In general, the aircraft components are two steps above typical E-Flite/Parkzone junk micros.  The ESC is a discrete, replaceable unit, and the brushless motor has a traditional aluminum collet and plastic spinner backplate pre-installed.  The spinner itself is foam, booh, but Durafly might have done that for shock absorption.  The four servos each wing are traditional encased gear-driven units, instead of the usual exposed-gear linear servo garbage that often come in more expensive birds.  Two are embedded in the bottom wings and two are buried in the fuse.

aileronhingesThere are no carbon stiffeners in any of the wing or control surfaces, but the foam wing is a one-piece, very solid (3/4" inch thick at the root and inside the fuselage) full symmetrical airfoil with six nylon pin hinges bolting-on the huge molded ailerons, instead of the usual scotch tape hack on a paper thin wing. 

The landing gear is lower gauge (bigger) piano wire than the plane could get away with, and the wheels are a bit larger then most with good solid plastic hubs.

rudderhingeThe tail section in particular is stronger than typical micros.  The foam stabilizers are stiffer and thicker, with airfoil cross-sections.  The tail wheel is truly tiny though it looks scale, and thankfully it is mounted on a carbon rod that doubles as a lower rudder hinge pin through a plastic bracket.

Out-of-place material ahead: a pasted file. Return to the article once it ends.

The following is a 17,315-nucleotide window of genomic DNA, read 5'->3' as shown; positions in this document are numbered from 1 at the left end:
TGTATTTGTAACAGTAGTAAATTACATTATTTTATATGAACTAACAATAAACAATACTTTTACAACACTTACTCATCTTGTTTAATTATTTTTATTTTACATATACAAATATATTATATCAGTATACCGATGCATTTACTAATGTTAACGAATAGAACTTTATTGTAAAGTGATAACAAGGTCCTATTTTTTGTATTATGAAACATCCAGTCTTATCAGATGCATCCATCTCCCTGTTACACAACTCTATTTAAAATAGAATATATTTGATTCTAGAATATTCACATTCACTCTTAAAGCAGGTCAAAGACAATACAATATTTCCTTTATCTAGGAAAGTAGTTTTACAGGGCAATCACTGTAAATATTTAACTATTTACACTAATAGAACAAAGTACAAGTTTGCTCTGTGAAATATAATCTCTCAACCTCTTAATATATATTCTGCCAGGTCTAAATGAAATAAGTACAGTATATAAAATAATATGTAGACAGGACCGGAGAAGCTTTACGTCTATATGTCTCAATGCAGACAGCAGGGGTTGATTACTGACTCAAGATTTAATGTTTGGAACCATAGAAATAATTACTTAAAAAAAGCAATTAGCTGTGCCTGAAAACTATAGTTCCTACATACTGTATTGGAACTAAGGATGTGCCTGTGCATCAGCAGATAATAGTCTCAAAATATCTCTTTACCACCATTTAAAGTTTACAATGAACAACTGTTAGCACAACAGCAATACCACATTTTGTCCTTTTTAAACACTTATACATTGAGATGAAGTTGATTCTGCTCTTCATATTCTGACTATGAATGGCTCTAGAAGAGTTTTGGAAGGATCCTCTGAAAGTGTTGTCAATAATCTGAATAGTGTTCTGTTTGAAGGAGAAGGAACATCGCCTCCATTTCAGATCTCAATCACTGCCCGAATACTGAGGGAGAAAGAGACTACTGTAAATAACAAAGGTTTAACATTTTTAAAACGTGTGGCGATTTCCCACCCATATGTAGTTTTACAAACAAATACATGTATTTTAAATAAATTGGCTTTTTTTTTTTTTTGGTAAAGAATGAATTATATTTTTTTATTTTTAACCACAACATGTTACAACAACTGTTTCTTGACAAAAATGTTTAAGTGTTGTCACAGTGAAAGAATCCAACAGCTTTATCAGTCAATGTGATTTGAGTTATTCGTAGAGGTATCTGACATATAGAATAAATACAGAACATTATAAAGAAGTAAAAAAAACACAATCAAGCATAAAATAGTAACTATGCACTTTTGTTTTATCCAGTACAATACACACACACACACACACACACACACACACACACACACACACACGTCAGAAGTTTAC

Really nice for a micro.


The finished micro Edge looks pretty sweet, just a few minutes out of the box. 

top bottom

The wing servos are mounted in tight to the fuselage
so they are protected by the keel and keep the
rotational mass concentrated

The paint job is glossy, a nice touch.  Water-slide decals create the Canadian trim scheme.

OrangeRx R415 Spektrum DSM2 Compatible 4Ch Micro 2.4Ghz Receiver The plane is built to   accept an OrangeRx 4ch Micro Receiver ($10), so I installed a new one from my parts drawer.  I might install an 8g 3-axis gyro flight stabilization board, since I’m currently stocked up.

Overall, the Durafly Edge V3 is heads and shoulders above traditional E-Flite-style UMs costing about twice as much after an Rx and tunable 3-axis board is installed. 

It’s pretty exciting that good quality micros are finally starting to hit the market.



IN THE AIR                                                                              


Excellent handling and fast, but light on static thrust on 2S; barely makes 1:1 Thrust:Weight—making it the “Miata” of the Ultra Micro world, as shipped.